We spent a quick 15 minutes with fashion blogger Peony Lim (@peonylim) in London to talk about her aesthetic, fashion week and advice for new bloggers. Scroll through to learn more about Peony and her blogging success story.
Mildred: What is the biggest struggle you have come across since you started blogging?
Peony: Time management. Definitely. Obviously, the more work you get, the more of a struggle it becomes between what you want to do and between the actual manpower you have to carry it out, and I’m not very good at distributing work to other people. I got an agent and I have a secretary now so that’s helped a lot, but because everyone wants you as a person rather than your team, it’s much harder to distribute yourself around. The better you get at letting go of your business, the more you can oversee it rather than directly manage everything. It becomes easier.
M: Do you prefer Asia or UK?
P: I love both and I would be very sad if I didn’t have either. I’ve always grown up with both, so it’s like choosing your favorite child, you can’t choose.
M: What is your favorite genre to write about?
P: In terms of editorial, I still love producing fashion. I wish I wasn’t in the fashion, I think I would enjoy it even more. But in terms of actually enjoying the content and using the content, the food and the travel for sure.
M: Have you been going to London Fashion Week and other Fashion Weeks?
P: Yes, I’ve been going for the past seven years. I’ve missed a few seasons along the way because of life commitments and such, and it’s such a different experience now compared to when I started going. I’m much picker now when I go, just going to shows where I actually have an association with the brand and there’s a reason for me to be there rather than just floating around the shows.
M: What’s the difference between Fashion Week when it started in comparison to now?
P: When I first started going to New York for Fashion Week, there was one other London blogger there, but now there are thousands. I think it’s very easy to get lost in the crowd and get muddled with other influencers. The last thing I want is to create an attitude that is like any other online influencer. I think it’s important to edit yourself and your exposure as much as your site.
M: Is the excitement of going to Fashion Week still there?
P: For sure! There are definitely moments where you sit in Chanel and you think, how did I end up here? And it’s amazing, I don’t think the excitement will ever wear off.
M: Moving a little away from fashion - what is your favorite cuisine?
P: Funnily enough I just went on detox and I loved the food but there was no sugar at all and it really made me miss cake. I love cake! Cake is the ultimate treat and it’s always a treat. Cake is never a meal, it’s always a treat. Cake is always exciting. It’s not a cuisine, but it’s my favourite food.
M: What is a staple clothing item for you at the moment?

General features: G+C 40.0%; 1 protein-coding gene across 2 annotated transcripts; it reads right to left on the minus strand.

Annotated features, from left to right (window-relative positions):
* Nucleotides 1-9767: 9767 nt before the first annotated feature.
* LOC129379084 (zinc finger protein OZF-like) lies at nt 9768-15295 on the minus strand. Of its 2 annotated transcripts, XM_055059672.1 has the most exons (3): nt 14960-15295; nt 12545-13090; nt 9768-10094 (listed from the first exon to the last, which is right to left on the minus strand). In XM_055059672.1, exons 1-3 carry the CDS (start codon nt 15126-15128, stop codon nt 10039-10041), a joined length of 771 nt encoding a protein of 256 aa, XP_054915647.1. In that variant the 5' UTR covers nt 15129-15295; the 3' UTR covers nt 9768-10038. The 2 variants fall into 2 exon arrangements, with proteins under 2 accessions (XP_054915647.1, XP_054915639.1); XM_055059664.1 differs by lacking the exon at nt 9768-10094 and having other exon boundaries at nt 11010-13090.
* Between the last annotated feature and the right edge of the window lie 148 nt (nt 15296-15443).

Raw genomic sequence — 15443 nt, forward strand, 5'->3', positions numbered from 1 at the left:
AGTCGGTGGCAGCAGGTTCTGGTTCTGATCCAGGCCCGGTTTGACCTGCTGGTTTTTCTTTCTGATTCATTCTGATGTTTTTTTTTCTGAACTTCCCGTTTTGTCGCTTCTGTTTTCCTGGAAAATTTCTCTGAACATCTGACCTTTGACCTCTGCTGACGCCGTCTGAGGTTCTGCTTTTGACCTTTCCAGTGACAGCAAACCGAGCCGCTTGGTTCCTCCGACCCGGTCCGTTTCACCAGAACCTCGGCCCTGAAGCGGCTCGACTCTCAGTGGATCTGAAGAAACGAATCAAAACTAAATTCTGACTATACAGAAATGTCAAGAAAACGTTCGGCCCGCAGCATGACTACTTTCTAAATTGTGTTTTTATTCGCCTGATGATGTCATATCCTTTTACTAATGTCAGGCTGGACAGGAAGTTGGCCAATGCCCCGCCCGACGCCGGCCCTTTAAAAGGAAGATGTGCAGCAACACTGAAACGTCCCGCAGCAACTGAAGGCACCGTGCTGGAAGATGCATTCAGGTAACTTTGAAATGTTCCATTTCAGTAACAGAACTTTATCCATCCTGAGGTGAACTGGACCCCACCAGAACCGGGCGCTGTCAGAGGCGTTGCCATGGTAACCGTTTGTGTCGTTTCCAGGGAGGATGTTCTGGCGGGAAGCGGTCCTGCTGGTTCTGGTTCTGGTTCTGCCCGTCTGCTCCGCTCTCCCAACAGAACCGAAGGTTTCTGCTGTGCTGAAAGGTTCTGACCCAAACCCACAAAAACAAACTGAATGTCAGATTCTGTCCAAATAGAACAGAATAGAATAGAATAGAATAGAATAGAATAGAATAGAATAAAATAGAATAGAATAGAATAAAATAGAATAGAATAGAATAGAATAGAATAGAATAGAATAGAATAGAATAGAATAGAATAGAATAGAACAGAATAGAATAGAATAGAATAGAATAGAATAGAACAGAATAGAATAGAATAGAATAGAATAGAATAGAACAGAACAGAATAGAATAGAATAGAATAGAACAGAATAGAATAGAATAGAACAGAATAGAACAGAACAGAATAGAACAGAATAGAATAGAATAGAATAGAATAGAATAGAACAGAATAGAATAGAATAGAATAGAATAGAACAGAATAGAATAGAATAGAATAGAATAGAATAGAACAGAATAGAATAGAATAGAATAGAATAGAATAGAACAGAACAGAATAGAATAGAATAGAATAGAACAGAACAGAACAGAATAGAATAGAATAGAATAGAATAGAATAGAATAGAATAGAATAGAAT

P: Jeans and white shirts are always staple clothing items for me.
M: What about for the winter?
P: I only wear cashmere. This sounds awful, but I have sensitive skin, so I can't wear synthetic because it causes irritations and brings out my eczema. So if I'm wearing a knit, it will be wool, cotton or cashmere. In the winter it's very warm.
M: Who is your role model?
P: I don’t know if I really think like that. My mum is an amazing person and she is probably the person I look up to the most. She is incredibly creative, very intelligent, has beautiful manners, she’s very grown up. One day maybe I’ll be grown up!
M: Where do you see you and your blog in five years?
P: I’m doing my house up at the moment so hopefully I will be living in my house, that will be very exciting. Hopefully the site will have expanded and I will have taken on contributors so I won’t be writing all of the content anymore. And also shooting editorials that don’t include me, so it’s more of an editorial platform rather than a platform about me. I will still curate the style and the aesthetic and oversee all of that, to make sure that everything is still on brand and things that I would buy and wear and do. There are some shoots that I can’t do, some things just don’t look good on me. I can’t be a blonde boho girl, but I would love to create that shoot.
M: What is one piece of advice you would give to a new blogger?
P: Don’t blend in. I think the worst thing that people do is that they see a successful kind of content on a specific platform and they think, okay well if I shoot a macaroon or a dog a picture of my food on the table, that this is somehow going to create a following, and yes in a generic sense you will get a response from it, but you’ll never be original, you’ll never be the front of the group. To be original it does take longer and is harder, but rewards are greater for it.
M: How do you stay true to yourself and your own aesthetic? Especially with social media now, you’re bound to be influenced by others.
P: I’m very cut-throat on social media. If I think that someone is polluting my aesthetic, even if I like them, even if we’re friends, I delete them. It’s important to keep a clean palette, so if you feel like something is influencing you in a negative way, even if the content is of really high quality, but it’s just not your aesthetic and it’s leading you down that road, then you delete. Controlled exposure!